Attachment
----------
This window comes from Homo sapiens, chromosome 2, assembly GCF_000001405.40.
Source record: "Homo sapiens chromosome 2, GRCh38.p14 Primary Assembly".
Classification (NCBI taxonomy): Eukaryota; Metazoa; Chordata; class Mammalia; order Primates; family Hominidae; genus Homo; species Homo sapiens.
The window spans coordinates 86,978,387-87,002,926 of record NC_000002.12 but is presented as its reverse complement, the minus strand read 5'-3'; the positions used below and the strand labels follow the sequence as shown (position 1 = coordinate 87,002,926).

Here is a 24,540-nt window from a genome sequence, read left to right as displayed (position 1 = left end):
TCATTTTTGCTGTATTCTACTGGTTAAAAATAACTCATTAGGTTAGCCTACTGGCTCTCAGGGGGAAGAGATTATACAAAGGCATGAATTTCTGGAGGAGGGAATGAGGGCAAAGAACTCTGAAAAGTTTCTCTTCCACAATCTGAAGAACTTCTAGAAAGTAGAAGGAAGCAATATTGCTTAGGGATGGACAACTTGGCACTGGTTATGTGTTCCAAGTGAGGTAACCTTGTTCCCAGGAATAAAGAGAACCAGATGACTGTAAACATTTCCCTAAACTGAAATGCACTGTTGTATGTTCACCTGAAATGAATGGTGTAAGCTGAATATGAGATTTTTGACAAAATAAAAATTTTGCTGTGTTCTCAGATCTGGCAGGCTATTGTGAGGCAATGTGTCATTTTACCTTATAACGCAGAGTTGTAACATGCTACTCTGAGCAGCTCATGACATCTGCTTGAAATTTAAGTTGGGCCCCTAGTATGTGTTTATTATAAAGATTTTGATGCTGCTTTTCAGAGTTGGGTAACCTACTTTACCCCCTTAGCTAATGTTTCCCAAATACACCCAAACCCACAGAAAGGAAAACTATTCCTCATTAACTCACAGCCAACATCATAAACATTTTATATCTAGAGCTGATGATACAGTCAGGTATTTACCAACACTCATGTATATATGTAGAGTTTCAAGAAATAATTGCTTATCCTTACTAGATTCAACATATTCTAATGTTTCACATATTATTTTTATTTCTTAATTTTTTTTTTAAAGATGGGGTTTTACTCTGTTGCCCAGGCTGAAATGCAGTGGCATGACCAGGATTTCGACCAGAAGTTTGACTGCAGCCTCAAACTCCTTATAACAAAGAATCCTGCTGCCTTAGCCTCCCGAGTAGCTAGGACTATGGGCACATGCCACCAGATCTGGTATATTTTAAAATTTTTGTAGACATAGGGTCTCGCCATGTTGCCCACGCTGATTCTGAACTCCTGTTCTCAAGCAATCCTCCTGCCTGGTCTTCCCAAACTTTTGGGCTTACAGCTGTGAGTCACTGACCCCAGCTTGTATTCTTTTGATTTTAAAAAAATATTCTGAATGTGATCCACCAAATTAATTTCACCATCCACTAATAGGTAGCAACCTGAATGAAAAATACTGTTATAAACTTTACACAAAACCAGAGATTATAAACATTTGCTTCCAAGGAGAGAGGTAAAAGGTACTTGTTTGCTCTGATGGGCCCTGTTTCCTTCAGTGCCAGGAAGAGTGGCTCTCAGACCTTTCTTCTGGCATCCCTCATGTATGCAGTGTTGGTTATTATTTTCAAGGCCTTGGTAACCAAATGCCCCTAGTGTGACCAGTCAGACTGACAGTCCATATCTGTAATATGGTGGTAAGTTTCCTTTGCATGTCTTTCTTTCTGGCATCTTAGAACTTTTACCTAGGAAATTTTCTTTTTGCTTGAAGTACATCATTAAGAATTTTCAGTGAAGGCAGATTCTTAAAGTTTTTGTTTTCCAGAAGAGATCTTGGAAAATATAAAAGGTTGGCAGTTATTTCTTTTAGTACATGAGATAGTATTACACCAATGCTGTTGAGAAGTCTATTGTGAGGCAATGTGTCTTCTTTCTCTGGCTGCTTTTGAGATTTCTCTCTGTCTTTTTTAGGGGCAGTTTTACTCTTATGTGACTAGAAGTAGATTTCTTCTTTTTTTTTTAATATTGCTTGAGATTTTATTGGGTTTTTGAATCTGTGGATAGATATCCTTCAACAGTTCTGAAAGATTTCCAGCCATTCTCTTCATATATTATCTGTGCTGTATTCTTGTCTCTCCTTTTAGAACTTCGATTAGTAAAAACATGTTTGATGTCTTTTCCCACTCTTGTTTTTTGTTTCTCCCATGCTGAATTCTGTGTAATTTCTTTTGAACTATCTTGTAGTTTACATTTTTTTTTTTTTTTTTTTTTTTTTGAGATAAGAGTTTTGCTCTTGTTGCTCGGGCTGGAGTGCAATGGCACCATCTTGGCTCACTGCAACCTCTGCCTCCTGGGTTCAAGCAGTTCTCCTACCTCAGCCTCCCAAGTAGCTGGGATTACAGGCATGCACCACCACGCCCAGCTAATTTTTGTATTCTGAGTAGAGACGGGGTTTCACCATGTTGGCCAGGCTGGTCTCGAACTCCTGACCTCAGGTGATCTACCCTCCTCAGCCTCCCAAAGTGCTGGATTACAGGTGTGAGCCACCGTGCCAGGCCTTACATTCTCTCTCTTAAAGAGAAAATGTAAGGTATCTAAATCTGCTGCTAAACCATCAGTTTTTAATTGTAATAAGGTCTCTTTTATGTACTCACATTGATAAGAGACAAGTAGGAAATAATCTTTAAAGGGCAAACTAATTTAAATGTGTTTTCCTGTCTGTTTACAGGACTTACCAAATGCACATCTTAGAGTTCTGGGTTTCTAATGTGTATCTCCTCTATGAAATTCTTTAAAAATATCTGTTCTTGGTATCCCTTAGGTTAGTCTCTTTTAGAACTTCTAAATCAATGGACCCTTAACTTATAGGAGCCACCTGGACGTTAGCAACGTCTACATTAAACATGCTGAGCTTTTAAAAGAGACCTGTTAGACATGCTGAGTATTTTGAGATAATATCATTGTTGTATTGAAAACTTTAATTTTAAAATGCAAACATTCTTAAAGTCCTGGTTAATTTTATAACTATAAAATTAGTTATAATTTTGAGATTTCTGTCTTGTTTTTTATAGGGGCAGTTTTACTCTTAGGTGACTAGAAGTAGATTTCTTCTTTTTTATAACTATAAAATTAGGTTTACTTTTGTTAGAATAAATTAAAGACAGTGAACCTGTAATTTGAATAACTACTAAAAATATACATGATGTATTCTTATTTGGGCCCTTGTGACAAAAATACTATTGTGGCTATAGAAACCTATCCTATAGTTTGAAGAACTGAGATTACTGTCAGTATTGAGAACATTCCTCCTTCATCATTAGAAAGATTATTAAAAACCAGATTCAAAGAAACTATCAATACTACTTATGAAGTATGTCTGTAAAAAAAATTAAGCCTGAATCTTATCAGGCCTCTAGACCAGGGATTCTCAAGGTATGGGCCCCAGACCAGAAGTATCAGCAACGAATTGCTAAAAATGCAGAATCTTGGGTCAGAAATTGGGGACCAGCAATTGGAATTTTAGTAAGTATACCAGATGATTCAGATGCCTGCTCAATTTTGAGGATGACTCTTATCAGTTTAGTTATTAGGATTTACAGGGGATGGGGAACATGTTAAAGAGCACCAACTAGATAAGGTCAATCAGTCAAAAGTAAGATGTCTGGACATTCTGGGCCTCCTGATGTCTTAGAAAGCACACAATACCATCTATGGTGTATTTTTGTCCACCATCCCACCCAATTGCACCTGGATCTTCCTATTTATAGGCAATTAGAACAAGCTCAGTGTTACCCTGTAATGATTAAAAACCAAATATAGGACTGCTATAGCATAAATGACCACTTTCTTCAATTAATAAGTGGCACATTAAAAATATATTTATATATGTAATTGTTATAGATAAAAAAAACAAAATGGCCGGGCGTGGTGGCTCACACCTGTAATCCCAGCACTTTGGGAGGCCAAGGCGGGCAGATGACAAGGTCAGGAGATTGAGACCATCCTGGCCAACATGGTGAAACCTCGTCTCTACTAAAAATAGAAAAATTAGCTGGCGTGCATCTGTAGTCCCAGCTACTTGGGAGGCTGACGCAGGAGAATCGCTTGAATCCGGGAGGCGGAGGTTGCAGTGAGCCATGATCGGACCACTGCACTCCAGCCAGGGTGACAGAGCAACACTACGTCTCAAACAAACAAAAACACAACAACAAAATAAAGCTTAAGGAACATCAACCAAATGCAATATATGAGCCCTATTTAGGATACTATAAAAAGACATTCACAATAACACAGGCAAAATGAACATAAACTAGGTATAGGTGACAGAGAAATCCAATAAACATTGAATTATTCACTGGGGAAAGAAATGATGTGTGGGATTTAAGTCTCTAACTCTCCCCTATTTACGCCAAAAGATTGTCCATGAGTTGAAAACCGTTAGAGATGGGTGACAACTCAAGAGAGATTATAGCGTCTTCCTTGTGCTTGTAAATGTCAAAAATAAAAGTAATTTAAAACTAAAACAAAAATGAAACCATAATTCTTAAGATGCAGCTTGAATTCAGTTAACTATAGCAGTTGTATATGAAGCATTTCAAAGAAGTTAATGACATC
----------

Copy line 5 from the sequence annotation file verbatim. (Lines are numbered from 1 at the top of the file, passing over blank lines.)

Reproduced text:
Here is a 24,540-nt window from a genome sequence, read left to right as displayed (position 1 = left end):